30. 30. External validation is not It is not repeating model development steps • Whether the same predictors, regression coefficients and predictive performance would be found in new data is not in question It is not re-estimating a previously developed model • Updating regression coefficients is sometimes done when the performance at external validation is unsatisfactory. This can be viewed as model (model revision) and calls for new external validation Twitter: @MaartenvSmeden Clinical prediction models 15 Feb 2019
  31. 31. What to expect at external validation • Decreased predictive performance compared to development is expected • Many possible causes: - Overfitting of the model at development - Different type of patients (case mix) - Different outcome occurrence - Differences in care over time - Differences in treatments - Improvement in measurements over time (e.g.previous CTs less accurate than spiral CT for PE detection) - . . . • When predictive performance is judged too low → consider model updating Twitter: @MaartenvSmeden Clinical prediction models 15 Feb 2019
  32. 32. Model updating • Recalibration in the large: re-estimate the intercept • Recalibration: re-estimate the intercept + additional factor that multiplies all coefficients with same factor (calibration slope) Table from Vergouwe, Stat Med, 2017, doi: 10.1002/sim.7179 Twitter: @MaartenvSmeden Clinical prediction models 15 Feb 2019
  33. 33. Discrimination vs calibration • Discrimination: extent to which risks differentiate between cases on non-cases • Calibration: extent to which estimated risks are valid • Discrimination is usually the no. 1 performance measure - Risk models are typically compared on discriminative performance; not calibration - A risk prediction model with no discriminative performance is uninformative - A risk prediction model that is poorly calibrated is misleading Read more: Van Calster, JCE, 2016, doi: 10.1016/j.jclinepi.2015.12.005 Twitter: @MaartenvSmeden Clinical prediction models 15 Feb 2019
  34. 34. Books Twitter: @MaartenvSmeden Clinical prediction models 15 Feb 2019
  35. 35. Books Twitter: @MaartenvSmeden Clinical prediction models 15 Feb 2019
  36. 36. TRIPOD statement TRIPOD, Ann Int Med, 2016, doi: 10.7326/M14-0697 and 10.7326/M14-0698 Twitter: @MaartenvSmeden Clinical prediction models 15 Feb 2019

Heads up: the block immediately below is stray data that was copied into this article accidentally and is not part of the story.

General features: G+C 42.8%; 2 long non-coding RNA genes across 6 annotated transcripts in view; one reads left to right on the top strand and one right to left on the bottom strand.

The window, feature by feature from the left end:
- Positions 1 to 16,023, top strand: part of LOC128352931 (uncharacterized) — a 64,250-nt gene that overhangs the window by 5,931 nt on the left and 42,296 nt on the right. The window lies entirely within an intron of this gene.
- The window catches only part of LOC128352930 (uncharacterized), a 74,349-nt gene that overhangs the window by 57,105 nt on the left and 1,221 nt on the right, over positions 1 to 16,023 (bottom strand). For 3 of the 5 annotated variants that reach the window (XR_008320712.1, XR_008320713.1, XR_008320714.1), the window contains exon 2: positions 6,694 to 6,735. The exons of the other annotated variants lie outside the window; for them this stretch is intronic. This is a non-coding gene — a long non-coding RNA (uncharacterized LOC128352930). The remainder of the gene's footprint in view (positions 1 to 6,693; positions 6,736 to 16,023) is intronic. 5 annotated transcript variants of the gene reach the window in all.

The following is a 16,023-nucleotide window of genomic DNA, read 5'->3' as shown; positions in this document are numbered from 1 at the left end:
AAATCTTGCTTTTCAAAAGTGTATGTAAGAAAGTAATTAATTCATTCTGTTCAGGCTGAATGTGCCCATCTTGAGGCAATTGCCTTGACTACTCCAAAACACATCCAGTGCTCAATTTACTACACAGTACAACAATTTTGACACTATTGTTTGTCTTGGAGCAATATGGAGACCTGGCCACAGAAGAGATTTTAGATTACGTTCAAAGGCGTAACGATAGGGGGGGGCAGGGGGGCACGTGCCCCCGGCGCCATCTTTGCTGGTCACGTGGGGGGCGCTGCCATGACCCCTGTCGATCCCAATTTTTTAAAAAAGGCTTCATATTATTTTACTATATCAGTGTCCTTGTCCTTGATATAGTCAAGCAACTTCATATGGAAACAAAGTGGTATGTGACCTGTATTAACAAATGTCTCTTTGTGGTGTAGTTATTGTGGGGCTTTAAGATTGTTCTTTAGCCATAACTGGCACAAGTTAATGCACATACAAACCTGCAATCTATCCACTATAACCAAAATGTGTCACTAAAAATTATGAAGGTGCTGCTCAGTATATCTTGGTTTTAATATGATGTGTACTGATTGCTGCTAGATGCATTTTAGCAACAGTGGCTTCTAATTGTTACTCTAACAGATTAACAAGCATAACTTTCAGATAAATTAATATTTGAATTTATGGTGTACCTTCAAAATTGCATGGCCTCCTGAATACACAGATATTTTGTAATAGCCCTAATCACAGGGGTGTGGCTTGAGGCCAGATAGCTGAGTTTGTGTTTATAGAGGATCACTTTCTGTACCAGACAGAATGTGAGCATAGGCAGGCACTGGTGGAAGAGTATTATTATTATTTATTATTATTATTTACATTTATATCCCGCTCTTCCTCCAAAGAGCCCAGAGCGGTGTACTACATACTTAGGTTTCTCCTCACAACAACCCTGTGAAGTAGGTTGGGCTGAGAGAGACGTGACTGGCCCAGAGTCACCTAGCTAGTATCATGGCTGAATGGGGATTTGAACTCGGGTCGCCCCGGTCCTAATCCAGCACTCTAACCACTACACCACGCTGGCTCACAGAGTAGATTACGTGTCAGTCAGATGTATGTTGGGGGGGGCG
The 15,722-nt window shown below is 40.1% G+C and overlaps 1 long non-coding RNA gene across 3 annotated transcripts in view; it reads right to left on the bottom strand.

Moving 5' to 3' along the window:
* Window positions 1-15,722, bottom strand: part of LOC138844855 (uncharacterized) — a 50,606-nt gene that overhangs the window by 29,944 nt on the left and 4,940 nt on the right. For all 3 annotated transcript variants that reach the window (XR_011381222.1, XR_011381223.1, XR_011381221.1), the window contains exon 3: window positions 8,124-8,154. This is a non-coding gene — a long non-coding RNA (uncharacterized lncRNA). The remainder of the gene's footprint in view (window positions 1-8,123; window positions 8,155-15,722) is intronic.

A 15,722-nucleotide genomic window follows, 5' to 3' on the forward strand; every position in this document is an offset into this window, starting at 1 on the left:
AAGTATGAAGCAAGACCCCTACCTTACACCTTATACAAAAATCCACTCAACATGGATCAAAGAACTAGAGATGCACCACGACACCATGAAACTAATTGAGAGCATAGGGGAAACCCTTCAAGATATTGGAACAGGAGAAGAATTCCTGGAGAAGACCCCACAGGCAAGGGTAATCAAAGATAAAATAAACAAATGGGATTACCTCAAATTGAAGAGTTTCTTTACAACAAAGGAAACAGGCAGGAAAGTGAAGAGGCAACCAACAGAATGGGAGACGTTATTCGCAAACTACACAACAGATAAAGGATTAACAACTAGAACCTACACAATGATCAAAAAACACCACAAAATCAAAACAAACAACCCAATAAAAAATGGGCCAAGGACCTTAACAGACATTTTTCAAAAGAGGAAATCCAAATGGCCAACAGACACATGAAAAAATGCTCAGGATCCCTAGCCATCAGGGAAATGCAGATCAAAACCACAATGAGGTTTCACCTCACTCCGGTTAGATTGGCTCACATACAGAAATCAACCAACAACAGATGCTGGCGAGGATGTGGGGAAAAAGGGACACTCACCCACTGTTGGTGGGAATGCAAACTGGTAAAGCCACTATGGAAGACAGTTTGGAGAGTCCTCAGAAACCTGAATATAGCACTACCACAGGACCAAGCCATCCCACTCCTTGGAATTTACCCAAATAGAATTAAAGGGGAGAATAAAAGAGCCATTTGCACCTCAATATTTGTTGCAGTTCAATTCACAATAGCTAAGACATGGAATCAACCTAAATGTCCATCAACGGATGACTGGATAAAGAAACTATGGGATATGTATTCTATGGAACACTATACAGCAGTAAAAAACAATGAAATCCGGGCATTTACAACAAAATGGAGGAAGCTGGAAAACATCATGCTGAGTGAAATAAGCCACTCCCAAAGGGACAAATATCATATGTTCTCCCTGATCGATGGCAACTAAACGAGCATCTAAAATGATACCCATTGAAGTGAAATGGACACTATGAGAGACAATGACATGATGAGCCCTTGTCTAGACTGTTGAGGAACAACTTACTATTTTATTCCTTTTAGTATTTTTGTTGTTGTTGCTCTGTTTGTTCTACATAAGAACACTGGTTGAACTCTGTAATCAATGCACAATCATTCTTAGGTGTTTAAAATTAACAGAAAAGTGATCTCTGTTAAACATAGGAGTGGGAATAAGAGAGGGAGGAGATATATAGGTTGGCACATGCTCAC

37. 37. Final remarks Twitter: @MaartenvSmeden Clinical prediction models 15 Feb 2019
  38. 38. Toward machine learning and artificial intelligence? Source: Topol, Nature Medicine, 2019. doi: 10.1038/s41591-018-0300-7 Twitter: @MaartenvSmeden Clinical prediction models 15 Feb 2019
  39. 39. Value of ML and AI for clinical prediction models? A systematic review of 282 direct comparisons between machine learning and logistic regression: ”We found no evidence of superior performance of ML over LR for clinical prediction modeling...” Christodoulou, J Clin Epi, 2019, doi: 10.1016/j.jclinepi.2019.02.004 Twitter: @MaartenvSmeden Clinical prediction models 15 Feb 2019
  40. 40. Do we even need new clinical prediction models at all? • > 110 models for prostate cancer (Shariat 2008) • > 100 models for traumatic brain injury (Perel 2006) • 83 models for stroke (Counsell 2001) • 54 models for breast cancer (Altman 2009) • 43 models for type 2 diabetes (Collins 2011; Dieren 2012) • 31 models for osteoporotic fracture (Steurer 2011) • 29 models in reproductive medicine (Leushuis 2009) • 26 models for hospital readmission (Kansagara 2011) • > 25 models for length of stay in cardiac surgery (Ettema 2010) • > 350 models for cardiovascular disease outcomes (Damen 2016) • What if your model becomes number 300-something? • What about the clinical benefit/utility of number 300-something? Courtesy of KGM Moons and GS Collins for this overview Twitter: @MaartenvSmeden Clinical prediction models 15 Feb 2019
  41. 41. Flow diagram Twitter: @MaartenvSmeden Clinical prediction models 15 Feb 2019
  42. 42. Flow diagram in Turkish Courtesy of Prof Ibrahim Halil Tanboga Twitter: @MaartenvSmeden Clinical prediction models 15 Feb 2019
  43. 43. This presentation is available at https://www.slideshare.net/MaartenvanSmeden Twitter: @MaartenvSmeden Clinical prediction models 15 Feb 2019